Almost one-third of seniors in Canada take a sleeping pill. However, these aren’t always the best option (even in younger people). Sleeping pills can be problematic, and can sometimes even make the situation worse. As a general rule, people should usually try non-drug options first. These non-drug options are safer and often work much better than sleeping pills when looking at the treatment of chronic insomnia.
What is insomnia?
There are different diagnostic criteria for insomnia. In general, it’s usually diagnosed when all 4 of the following are present:
- Difficulty falling asleep; difficulty staying asleep; or waking up too early
- Occurring despite adequate time/opportunity to sleep
- Causing impairment in daily activities (e.g. excessive tiredness, memory problems, irritability, errors at work, car accidents, etc.)
- Not explained by another sleep disorder, medical condition, or medication (e.g. sleep apnea)
If these 4 have been present at least 3 days per week for at least 3 months, this would be considered chronic insomnia.
The problem with sleeping pills
Many won’t realize, but sleeping pills should generally only be used for a short time (a couple weeks). Non-drug measures are usually preferred over sleeping pills when it comes to the chronic management of insomnia.
A gradual tolerance can develop with many sleeping pills (prescription and over-the-counter) where they don’t work as well and you need to keep increasing the dose. On top of this, if you try to stop taking a sleeping pill it can often be very difficult. This is because of a dependence that can develop with chronic use.
When it comes to side effects, sleeping pills can make you drowsy when you wake up (i.e. a “hangover”), can negatively impact memory, and can increase the risk of things like car accidents or bone fractures from falls in the elderly. So, they are not without risks.
For those keeping score, this means sleeping pills are 1) unlikely to be good for long term use (due to gradual tolerance); 2) even when they don’t work, if you’ve been taking them for a while, you will have a hard time stopping them; and 3) are associated with many risks.
What is cognitive behavioural therapy for insomnia (CBT-I)?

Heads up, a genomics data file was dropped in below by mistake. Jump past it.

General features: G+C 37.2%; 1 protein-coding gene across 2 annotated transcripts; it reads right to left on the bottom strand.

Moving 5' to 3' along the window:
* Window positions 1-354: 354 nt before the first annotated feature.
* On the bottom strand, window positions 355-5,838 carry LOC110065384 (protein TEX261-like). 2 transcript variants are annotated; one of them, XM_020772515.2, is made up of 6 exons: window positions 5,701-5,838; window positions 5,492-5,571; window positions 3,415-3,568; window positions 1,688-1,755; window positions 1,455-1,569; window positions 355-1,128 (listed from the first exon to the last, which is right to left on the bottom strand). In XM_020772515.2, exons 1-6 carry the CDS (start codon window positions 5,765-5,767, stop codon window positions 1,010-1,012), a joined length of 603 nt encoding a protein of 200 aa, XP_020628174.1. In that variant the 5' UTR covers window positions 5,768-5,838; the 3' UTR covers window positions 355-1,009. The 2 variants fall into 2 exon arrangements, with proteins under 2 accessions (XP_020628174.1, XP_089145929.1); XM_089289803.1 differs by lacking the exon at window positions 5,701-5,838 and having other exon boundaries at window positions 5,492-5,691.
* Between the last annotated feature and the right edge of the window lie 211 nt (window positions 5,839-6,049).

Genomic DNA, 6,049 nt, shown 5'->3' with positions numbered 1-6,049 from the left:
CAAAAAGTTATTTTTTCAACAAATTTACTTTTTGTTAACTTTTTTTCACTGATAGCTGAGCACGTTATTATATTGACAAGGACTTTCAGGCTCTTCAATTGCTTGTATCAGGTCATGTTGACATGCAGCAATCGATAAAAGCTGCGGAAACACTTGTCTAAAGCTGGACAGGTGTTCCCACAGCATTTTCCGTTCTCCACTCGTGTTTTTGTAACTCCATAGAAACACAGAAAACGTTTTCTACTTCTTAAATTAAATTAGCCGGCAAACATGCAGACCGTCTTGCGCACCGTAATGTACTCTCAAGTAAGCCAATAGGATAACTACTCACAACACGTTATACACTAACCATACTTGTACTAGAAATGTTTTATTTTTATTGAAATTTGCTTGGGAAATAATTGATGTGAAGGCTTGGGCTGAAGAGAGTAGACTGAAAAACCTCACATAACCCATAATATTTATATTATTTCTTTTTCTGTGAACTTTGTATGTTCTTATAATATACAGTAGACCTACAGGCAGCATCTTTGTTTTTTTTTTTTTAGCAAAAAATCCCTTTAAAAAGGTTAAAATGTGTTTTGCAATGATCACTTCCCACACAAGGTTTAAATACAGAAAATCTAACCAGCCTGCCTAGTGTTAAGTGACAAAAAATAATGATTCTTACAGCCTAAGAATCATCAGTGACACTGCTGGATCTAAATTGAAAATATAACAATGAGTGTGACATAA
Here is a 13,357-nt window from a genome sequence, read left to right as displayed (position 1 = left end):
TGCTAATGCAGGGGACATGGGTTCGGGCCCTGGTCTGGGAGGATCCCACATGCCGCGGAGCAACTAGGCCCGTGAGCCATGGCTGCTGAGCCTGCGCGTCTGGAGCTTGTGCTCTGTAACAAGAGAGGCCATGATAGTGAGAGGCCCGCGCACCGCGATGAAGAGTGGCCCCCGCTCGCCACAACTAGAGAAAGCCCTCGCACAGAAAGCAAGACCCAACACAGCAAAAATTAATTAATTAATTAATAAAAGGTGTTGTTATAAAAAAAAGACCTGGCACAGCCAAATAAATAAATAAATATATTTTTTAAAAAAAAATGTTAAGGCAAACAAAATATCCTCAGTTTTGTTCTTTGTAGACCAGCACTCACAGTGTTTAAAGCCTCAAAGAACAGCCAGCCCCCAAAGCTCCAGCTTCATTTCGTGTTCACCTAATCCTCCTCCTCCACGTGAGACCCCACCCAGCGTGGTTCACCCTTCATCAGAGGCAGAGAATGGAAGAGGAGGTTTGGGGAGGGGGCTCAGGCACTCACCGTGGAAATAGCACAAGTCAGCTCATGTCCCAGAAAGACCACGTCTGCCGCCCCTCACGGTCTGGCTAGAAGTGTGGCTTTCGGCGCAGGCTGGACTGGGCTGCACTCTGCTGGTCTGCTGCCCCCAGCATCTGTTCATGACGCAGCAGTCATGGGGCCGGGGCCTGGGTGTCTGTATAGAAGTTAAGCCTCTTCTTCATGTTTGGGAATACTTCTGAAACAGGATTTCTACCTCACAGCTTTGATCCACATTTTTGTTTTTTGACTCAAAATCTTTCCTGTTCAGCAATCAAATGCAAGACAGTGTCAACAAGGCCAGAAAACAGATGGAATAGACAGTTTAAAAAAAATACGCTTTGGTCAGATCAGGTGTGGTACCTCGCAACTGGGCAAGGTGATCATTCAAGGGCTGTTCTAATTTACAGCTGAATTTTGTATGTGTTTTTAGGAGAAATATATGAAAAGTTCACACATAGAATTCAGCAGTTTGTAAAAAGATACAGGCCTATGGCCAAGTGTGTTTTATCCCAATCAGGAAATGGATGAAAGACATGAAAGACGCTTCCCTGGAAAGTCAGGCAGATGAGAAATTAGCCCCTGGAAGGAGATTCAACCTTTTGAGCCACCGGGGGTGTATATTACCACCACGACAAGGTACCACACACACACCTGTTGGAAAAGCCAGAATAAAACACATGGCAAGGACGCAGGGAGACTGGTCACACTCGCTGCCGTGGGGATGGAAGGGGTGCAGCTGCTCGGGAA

The most highly recommended non-drug option is multicomponent cognitive behavioral therapy for insomnia (abbreviated CBT-I). As the name kind of gives away, CBT-I has many different aspects involved to tackle insomnia from different angles.
At a quick glance, the components of CBT-I include:
- Stimulus control: this is essentially trying to stop habits that will sabotage your chances of sleeping (e.g. don’t lay in bed frustrated all night; get out of bed if you can’t sleep. If you stay in bed frustrated, you are essentially conditioning yourself to be frustrated anytime you lay in bed).
- Sleep hygiene: these can include things that you can control a bit easier, such as: limiting caffeine later in the day, reducing screen time around bedtime, limiting naps, etc.. On its own, sleep hygiene is usually not enough; but when combined with other interventions it can be very helpful
- Relaxation: This can include things like meditation, yoga, breathing exercises, mindfulness, etc.
- Sleep restriction therapy: This is where things can sometimes be a bit challenging at first. You are trying to be as efficient as possible when laying in bed to sleep; so, if you only tend to fall asleep by 2am, you start going to bed at 2am. Then you will slowly increase by gradually going to bed 30 minutes earlier. At first you may actually end up sleeping less, but I see this almost like resetting your biological clock. *NOTE: sleep restriction therapy may not be for everyone*